Apologists will say these were just the times – the fetish scene had gone overground in films such as Barbarella and TV programmes such as The Avengers. And, yes, the extraordinary testimony this weekend about child abuse and murder by ex-MPs and their highly placed cover-ups were of their time, too. It doesn’t make it seem much better. And it doesn’t explain why, even now, Allen Jones can’t see why his sculptures are breathtakingly offensive. Substitute black men for women in the sculptures, and it’s doubtful they would even be shown.

Texting in the cinema: a capital offence?

14 Jan

Ssssh! A ‘noise ninja’ from the Prince Charles cinema

Today, retired cop Curtis Reeves was charged with second-degree murder for shooting a man in the chest at point-blank range. The man’s offence? Texting in a Florida cinema. My unworthy first thought was that if the jury were composed of film critics, he could walk free for justifiable homicide.

The battle over peace in cinemas has raged for decades. When I edited Time Out, the popcorn debate provoked more reader letters than Julie Burchill. The Ritzy in Brixton refused to serve it, though their excellent carrot cake nearly made up for it. Nowadays, of course, that particular battle is forever lost: the economics of the modern film business dictate that cinemas are not actually in the business of showing films; they are in the business of selling popcorn and drinks, with films but the bait to attract consumers.

But I’m not sure anyway that movie theatres should be silent churches in which to worship cinema. A film by Kiarostami, perhaps. But the fatal altercation occurred at a showing of war flick Lone Survivor; and during the previews at that. One of the most entertaining screenings I have ever been to was of School of Rock at Peckham, where the local kids ended up dancing in the aisles.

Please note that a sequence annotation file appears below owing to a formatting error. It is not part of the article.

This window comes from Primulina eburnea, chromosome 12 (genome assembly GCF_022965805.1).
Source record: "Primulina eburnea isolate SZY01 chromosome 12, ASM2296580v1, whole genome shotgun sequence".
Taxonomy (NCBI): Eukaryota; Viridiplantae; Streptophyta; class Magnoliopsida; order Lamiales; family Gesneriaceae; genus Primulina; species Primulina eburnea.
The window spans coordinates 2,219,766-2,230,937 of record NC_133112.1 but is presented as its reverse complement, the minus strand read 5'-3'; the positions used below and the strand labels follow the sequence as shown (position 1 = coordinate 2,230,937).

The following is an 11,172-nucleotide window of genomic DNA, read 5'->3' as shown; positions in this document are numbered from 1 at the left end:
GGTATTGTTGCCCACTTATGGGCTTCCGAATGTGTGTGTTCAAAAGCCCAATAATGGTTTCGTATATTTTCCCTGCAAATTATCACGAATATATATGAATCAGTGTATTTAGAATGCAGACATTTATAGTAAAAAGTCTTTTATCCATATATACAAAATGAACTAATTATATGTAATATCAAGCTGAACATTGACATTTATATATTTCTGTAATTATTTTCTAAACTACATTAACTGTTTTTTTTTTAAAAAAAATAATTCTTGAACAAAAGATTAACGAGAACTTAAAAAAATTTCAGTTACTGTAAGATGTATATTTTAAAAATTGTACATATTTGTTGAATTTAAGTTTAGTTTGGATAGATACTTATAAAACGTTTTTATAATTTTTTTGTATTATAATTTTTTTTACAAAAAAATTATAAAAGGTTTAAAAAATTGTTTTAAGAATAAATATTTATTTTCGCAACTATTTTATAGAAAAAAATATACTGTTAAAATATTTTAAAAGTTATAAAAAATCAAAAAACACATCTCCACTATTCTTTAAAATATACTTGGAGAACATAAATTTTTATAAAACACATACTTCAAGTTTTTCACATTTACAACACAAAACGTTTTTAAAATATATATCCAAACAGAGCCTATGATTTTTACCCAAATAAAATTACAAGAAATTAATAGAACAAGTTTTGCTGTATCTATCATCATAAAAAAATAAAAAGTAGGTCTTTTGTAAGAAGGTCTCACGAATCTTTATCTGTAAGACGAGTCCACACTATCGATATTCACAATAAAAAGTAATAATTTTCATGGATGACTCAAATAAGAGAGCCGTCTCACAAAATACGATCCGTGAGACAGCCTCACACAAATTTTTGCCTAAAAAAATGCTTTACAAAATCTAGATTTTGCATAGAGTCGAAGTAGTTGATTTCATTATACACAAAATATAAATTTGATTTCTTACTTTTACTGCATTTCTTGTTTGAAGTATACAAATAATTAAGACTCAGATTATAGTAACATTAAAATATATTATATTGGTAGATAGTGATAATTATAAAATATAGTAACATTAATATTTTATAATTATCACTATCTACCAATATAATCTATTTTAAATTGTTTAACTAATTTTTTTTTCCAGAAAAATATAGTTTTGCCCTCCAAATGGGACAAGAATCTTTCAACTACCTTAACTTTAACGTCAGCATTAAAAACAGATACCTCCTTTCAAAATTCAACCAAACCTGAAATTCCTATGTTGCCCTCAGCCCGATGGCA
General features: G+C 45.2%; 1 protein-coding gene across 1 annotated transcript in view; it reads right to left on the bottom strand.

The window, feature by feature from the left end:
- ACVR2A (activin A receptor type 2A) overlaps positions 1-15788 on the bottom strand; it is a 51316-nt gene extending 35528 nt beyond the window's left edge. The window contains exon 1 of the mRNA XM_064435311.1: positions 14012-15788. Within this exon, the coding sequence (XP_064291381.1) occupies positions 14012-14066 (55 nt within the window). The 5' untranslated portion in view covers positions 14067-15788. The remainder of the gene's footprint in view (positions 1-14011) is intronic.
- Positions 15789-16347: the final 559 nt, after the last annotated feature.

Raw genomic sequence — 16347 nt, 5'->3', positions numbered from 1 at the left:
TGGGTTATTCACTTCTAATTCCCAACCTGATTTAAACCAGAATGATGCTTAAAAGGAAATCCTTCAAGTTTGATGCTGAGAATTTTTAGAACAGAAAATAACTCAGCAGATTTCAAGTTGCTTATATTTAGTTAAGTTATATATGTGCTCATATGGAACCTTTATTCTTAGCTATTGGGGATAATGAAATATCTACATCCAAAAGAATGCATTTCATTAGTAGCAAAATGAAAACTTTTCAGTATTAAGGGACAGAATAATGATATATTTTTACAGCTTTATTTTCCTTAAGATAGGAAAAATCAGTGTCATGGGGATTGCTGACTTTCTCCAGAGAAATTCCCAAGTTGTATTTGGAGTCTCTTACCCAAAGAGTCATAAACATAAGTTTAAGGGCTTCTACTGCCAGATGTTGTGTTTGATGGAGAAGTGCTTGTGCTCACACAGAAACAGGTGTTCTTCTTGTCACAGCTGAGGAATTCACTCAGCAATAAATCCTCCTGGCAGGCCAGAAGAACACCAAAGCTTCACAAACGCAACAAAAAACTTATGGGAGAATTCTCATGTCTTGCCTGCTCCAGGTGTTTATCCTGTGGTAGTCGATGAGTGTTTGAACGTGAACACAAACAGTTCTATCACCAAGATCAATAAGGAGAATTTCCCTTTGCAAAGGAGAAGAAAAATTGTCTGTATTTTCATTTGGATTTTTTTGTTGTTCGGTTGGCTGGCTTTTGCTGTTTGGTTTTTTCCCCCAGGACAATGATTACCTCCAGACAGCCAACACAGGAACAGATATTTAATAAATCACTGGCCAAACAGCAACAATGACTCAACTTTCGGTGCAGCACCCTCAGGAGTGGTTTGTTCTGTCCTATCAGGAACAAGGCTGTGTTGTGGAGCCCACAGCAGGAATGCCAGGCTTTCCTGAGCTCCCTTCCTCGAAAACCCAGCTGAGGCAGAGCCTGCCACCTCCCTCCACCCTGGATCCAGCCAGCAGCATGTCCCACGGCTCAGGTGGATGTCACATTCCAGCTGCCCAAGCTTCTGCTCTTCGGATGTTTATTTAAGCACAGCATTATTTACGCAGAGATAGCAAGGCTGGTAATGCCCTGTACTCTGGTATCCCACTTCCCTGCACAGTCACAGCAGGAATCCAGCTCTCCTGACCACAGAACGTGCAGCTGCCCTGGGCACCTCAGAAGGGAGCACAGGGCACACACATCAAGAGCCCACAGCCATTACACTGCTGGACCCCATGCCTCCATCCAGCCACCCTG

If audiences were always quiet as mice, the Rocky Horror Picture Show would never have become a cult hit, with key lines shouted out and Charles Grey’s neck heckled, or rather lack of it. When in 2012 the Prince Charles cinema engaged a team of ‘noise ninjas’ in skin-tight ‘Morphsuits’ to pounce on distracting viewers, that owed more to a canny PR manager than any genuine desire to create silence: they are famed for their singalonga Rocky Horrors and Sounds of Music, after all.

Film in the cinema, as opposed to on your own ginormous plasma TV with surroundsound, is a communal experience. We want to laugh, cry and sigh together. That’s why critics are often more dismissive of comedies and blockbusters: seeing them in small Soho preview cinemas in the middle of the afternoon with a handful of fellow critics, all stifling their natural emotional responses, it’s much harder to enjoy these films. I’m famous among friends for yelping in scary moments: I’m so wrapped up in the film I can’t help it. I hope it just adds to the atmosphere.

But that is why texting – or, worse, talking on your phone – is the least forgivable of distracting crimes. It takes the perpetrator away from that communal experience, and out of the cinema altogether to wherever the person on the other end of the phone is.

I don’t ask my fellow viewers not to crunch popcorn. I don’t ask them not to turn to their partner and ask how the detective finally worked out whodunit. But I do ask them to be there, with me, thrilling to the same explosions, laughing at the same jokes, jumping at the same scares, and even heckling the same rubbish (as with the Ritzy screening of Tom Cruise’s Oblivion). It’s why I go to the cinema. Otherwise, we might as well all just sit at home alone.